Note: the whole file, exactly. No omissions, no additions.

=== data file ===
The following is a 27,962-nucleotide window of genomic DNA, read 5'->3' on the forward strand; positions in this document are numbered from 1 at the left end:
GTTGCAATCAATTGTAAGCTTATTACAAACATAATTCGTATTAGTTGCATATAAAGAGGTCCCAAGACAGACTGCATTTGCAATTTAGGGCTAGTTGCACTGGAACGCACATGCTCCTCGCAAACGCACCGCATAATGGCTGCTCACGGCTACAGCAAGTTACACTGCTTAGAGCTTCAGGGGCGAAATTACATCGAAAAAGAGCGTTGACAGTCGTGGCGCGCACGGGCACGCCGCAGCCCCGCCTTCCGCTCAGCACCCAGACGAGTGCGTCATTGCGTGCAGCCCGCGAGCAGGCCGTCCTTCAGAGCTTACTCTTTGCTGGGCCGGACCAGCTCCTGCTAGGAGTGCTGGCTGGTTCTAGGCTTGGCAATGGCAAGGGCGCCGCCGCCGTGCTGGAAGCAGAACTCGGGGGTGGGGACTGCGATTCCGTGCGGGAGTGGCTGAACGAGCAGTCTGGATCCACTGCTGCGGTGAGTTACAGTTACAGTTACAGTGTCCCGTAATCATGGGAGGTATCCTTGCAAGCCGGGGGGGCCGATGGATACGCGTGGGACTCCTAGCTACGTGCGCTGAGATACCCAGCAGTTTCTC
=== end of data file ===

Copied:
The following is a 27,962-nucleotide window of genomic DNA, read 5'->3' on the forward strand; positions in this document are numbered from 1 at the left end:
GTTGCAATCAATTGTAAGCTTATTACAAACATAATTCGTATTAGTTGCATATAAAGAGGTCCCAAGACAGACTGCATTTGCAATTTAGGGCTAGTTGCACTGGAACGCACATGCTCCTCGCAAACGCACCGCATAATGGCTGCTCACGGCTACAGCAAGTTACACTGCTTAGAGCTTCAGGGGCGAAATTACATCGAAAAAGAGCGTTGACAGTCGTGGCGCGCACGGGCACGCCGCAGCCCCGCCTTCCGCTCAGCACCCAGACGAGTGCGTCATTGCGTGCAGCCCGCGAGCAGGCCGTCCTTCAGAGCTTACTCTTTGCTGGGCCGGACCAGCTCCTGCTAGGAGTGCTGGCTGGTTCTAGGCTTGGCAATGGCAAGGGCGCCGCCGCCGTGCTGGAAGCAGAACTCGGGGGTGGGGACTGCGATTCCGTGCGGGAGTGGCTGAACGAGCAGTCTGGATCCACTGCTGCGGTGAGTTACAGTTACAGTTACAGTGTCCCGTAATCATGGGAGGTATCCTTGCAAGCCGGGGGGGCCGATGGATACGCGTGGGACTCCTAGCTACGTGCGCTGAGATACCCAGCAGTTTCTC